Samsung has a couple of new products that break the mold on what you might expect from computer peripherals. Samsung's Dual Display 2263DX is a dual display with a twist. It is actually a normal 22-inch LCD display that also includes a 7-inch "companion" display that attaches to the larger display, "via a pivoting, swiveling arm which allows it to be positioned on either side or above the main display for a truly comfortable, customizable work environment." The smaller display uses the USB-based DisplayLink technology.
The 22-inch display features a native resolution of 1,680x1,050; while the 7-inch is 800x600. Samsung claims a brightness of 300 cd2/m and 200 cd2/m for them, respectively, as well as contrast ratios of 1000:1 and 400:1, and response times of 5ms and 30ms. The 22-incher includes 15-pin D-SUB, DVI-D, and HDMI video inputs, as well as a microphone and headphone jacks. The 7-inch display plugs into the larger display via a USB connection on the larger unit. The larger display also includes an integrated 3-megapixel webcam, speakers, and a microphone.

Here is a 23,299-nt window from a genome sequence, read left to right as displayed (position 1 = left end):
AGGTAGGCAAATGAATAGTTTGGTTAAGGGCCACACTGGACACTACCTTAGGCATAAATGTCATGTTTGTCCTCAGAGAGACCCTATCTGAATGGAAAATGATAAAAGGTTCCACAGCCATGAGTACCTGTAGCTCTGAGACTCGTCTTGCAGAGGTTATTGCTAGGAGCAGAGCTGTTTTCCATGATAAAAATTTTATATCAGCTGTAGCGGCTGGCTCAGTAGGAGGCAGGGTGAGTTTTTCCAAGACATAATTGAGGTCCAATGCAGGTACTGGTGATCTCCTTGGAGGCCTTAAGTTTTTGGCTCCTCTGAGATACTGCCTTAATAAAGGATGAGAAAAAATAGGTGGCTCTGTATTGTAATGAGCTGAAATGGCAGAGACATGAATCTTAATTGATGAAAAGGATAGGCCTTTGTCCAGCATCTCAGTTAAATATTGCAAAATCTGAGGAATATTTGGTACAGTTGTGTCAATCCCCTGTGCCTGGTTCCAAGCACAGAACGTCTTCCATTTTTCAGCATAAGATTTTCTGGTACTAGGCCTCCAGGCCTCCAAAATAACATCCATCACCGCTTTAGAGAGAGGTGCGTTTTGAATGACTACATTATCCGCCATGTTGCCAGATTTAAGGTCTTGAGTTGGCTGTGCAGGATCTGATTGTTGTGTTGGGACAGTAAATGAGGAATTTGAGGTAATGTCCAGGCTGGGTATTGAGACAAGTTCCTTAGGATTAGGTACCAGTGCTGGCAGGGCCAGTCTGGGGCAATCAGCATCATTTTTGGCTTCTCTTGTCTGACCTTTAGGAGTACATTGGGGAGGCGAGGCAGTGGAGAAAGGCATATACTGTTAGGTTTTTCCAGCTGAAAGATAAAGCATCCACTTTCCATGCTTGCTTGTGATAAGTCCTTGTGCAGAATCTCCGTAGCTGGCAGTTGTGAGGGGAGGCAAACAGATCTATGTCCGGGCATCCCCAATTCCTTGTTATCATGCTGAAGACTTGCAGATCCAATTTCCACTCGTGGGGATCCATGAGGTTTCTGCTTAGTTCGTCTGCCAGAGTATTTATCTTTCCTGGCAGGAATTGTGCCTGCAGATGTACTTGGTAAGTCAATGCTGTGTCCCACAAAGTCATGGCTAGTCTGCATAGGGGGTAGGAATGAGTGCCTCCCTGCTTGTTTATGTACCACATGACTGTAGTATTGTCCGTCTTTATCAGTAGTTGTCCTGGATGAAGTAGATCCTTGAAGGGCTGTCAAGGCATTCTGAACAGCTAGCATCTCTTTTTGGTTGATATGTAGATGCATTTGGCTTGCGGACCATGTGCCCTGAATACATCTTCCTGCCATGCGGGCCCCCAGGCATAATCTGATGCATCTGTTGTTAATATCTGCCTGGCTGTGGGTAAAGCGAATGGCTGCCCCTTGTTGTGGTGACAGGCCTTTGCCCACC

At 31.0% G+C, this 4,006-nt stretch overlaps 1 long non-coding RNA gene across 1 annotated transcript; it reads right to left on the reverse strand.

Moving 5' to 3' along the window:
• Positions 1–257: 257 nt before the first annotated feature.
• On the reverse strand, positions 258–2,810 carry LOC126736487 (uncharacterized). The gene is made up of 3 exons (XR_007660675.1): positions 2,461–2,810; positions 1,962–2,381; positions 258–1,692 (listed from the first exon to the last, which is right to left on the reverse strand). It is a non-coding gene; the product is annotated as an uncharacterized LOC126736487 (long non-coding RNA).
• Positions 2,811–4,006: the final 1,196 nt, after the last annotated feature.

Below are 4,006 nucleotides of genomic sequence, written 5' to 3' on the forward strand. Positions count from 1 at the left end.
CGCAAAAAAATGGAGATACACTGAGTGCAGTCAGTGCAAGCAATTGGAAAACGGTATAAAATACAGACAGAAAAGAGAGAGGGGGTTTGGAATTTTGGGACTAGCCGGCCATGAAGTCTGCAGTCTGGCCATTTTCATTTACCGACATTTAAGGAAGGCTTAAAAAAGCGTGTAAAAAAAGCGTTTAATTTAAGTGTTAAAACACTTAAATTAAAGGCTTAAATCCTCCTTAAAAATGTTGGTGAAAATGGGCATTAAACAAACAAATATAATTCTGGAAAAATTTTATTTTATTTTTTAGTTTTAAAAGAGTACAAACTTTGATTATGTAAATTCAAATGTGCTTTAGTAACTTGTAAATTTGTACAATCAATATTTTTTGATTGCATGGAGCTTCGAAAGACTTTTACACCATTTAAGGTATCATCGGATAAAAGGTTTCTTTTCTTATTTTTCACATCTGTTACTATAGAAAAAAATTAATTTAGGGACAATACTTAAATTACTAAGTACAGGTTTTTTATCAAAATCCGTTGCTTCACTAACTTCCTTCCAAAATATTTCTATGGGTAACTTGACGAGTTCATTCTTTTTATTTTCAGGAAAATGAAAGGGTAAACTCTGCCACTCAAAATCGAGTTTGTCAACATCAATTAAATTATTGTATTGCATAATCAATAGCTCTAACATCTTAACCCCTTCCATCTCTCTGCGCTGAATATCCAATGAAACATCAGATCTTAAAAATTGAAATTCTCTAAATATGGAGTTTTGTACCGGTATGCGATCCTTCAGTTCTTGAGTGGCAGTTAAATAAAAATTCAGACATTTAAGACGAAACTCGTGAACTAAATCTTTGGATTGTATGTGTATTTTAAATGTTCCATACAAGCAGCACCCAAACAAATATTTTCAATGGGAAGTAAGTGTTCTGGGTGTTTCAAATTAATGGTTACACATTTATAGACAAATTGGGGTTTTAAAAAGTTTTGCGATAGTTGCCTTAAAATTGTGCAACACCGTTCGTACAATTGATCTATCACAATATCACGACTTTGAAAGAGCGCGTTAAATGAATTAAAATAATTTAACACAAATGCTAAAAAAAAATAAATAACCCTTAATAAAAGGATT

Another curious Samsung device on the near horizon is the Samsung P400 Pocket Projector, as first reported by CNET U.K.'s Rory Reid. Reid reports that the mini-projector is light and small, and can run on battery power for up to 2 hours. It even has a built-in speaker:
"It only runs at SVGA resolution -- 800x600 pixels -- but that's higher than the resolution used by DVD movies and, indeed, consoles such as the Nintendo Wii and PS2. The quality of the image was commendable, too. We managed to get an image size of approximately 50 inches from around 2m away, and the 150 ANSI lumens brightness was certainly watchable -- even in a room that was reasonably well-lit."
While Samsung has found some innovative ways to squeeze productivity from miniaturized products, believe it or not, others are working on shrinking down devices even further. Back in early January, 3M announced an "ultra-compact, LED-illuminated projection engine" designed to be integrated into portable devices, such as cell phones. "Roughly the size of a wireless earpiece and less than half an inch thick, the 3M mobile projection engine delivers brilliant VGA resolution images..."
"When deployed in a host platform, such as a mobile phone, 3M’s technology can project a 40-inch or larger image with no-speckle and a high-fill factor that ensures superior image quality. Each engine uses an advanced liquid crystal on silicon (LCOS) electronic imager in conjunction with proprietary 3M optics technology."
It would appear that thinking small pays off after all.